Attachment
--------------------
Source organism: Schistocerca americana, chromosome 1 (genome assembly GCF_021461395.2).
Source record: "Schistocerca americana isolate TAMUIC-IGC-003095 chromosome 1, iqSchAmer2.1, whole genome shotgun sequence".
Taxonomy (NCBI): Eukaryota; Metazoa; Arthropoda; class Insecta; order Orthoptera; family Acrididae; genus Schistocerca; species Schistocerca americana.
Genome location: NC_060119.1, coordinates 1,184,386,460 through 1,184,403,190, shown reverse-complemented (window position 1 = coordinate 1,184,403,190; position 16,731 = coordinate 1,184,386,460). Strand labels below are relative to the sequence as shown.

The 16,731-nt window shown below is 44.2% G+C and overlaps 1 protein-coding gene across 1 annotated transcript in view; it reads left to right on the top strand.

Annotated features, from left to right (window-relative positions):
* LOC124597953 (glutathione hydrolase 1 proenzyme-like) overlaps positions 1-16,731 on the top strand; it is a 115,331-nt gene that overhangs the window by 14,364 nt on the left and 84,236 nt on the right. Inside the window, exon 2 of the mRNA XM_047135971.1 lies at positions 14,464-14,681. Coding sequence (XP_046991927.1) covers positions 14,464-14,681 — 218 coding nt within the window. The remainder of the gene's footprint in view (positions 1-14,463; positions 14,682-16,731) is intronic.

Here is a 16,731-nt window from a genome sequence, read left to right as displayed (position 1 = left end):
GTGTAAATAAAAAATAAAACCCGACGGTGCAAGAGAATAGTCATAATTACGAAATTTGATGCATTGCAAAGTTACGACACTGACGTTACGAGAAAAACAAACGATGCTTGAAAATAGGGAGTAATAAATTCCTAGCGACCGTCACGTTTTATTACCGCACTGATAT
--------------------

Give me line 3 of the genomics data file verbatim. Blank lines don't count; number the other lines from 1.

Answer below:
Taxonomy (NCBI): Eukaryota; Metazoa; Arthropoda; class Insecta; order Orthoptera; family Acrididae; genus Schistocerca; species Schistocerca americana.